NPR’s top news editor faces multiple sexual harassment claims

I said from the onset that their fear is not reasonable. But it is still there, reasonable or not.


“[W]omen are perceived as too talkative because how much they talk is measured not against how much men talk, but against an ideal of female silence.” (Mary Talbot on research by Dale Spenser)


It’s quite different to ask for solace in a private space versus ask for condemnation in a public space.

If it was unclear I was speaking of the latter versus the former, I assure you, that was the case.

All of the fear, extra scrutiny and skepticism that women face when coming forward after being harassed or assaulted directly discourages reporting and keeps women silent and afraid.

There are.

People don’t believe victims of sexual assault because it’s simply easier not to. But it also goes deeper than laziness or loyalty. The widespread disbelief of rape has a complicated history but a relatively simple cause: People don’t believe women.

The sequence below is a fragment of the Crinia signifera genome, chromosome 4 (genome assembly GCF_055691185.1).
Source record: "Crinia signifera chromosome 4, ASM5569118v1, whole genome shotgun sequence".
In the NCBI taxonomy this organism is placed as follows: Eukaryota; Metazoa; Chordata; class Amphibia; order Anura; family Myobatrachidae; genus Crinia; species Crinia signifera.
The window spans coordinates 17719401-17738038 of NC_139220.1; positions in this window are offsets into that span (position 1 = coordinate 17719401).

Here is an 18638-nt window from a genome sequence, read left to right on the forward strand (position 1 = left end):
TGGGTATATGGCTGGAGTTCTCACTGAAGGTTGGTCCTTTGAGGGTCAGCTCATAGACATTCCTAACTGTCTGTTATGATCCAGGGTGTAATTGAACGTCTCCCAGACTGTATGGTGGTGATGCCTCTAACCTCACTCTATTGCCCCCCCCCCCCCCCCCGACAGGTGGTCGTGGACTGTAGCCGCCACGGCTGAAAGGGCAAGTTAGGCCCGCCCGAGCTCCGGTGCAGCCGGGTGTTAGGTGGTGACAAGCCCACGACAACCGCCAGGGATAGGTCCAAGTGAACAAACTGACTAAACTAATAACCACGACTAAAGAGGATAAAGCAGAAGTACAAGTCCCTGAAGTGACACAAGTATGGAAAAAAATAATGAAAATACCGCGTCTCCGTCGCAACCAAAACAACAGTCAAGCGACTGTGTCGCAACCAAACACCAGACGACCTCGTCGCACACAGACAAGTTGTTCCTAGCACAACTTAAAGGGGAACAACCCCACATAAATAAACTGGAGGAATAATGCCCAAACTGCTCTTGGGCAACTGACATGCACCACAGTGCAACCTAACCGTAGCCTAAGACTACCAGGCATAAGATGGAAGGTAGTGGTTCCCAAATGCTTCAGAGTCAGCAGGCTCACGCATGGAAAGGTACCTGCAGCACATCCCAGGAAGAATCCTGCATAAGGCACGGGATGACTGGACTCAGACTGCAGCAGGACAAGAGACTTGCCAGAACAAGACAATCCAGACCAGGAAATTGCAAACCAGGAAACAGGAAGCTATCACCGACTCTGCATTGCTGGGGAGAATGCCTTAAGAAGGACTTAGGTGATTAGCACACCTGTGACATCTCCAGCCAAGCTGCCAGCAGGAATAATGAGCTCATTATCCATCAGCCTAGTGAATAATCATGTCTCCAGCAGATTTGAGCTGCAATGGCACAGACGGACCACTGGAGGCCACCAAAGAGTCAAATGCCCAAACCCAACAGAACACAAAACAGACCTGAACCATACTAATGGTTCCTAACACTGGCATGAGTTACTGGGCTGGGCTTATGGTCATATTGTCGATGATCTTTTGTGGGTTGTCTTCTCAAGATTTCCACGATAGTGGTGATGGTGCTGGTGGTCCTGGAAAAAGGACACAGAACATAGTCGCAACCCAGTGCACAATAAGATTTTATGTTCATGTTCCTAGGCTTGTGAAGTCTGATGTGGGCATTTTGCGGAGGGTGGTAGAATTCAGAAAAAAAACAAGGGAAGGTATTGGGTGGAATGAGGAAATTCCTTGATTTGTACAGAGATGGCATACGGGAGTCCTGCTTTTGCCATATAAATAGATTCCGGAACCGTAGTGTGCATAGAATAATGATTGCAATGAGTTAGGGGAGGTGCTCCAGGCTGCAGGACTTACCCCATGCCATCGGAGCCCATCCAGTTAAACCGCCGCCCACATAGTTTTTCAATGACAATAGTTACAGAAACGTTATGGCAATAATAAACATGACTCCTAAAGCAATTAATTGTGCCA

The idea that rape is a crime against a woman, and specifically a crime against a woman’s body, is relatively new. For most of human history, rape has been treated as a property crime against a woman’s husband or father, since they effectively owned her.

For most of American history, women have had to prove that they were chaste, and that they put up extreme resistance, in order to have any hope of winning a court case.

Marital rape has only been illegal in the United States for a few decades, since a husband was considered to have complete authority over his wife. (This dynamic may also complicate how we see the wives of accused rapists who were married decades ago, like Camille Cosby or Hillary Clinton, Rebecca Traister argued at New York magazine.)
It would be naïve to think that the weight of this history has been lifted by a few decades of rapid social progress on feminism. Women are still blamed for sexual assaults committed against them, and they are still blamed for bringing down the promising careers of famous or beloved men.

Women are blamed because they have nearly always been considered, legally and socially, to be worth less than men. They are satellites to male stars, auxiliaries, not full people in their own right. It’s easier to discount their stories because it’s easier to discount them as people.

Male victims face similar problems because sexual assault, and the dismissal of it, has been so strongly gendered for so long — and sex stereotypes of women can also be used as weapons against men.

It’s no longer socially acceptable to say out loud that women are worth less than men. But implicit assumptions can be a lot slower to evolve than outward norms.

Most of us believe deep down that women can’t be trusted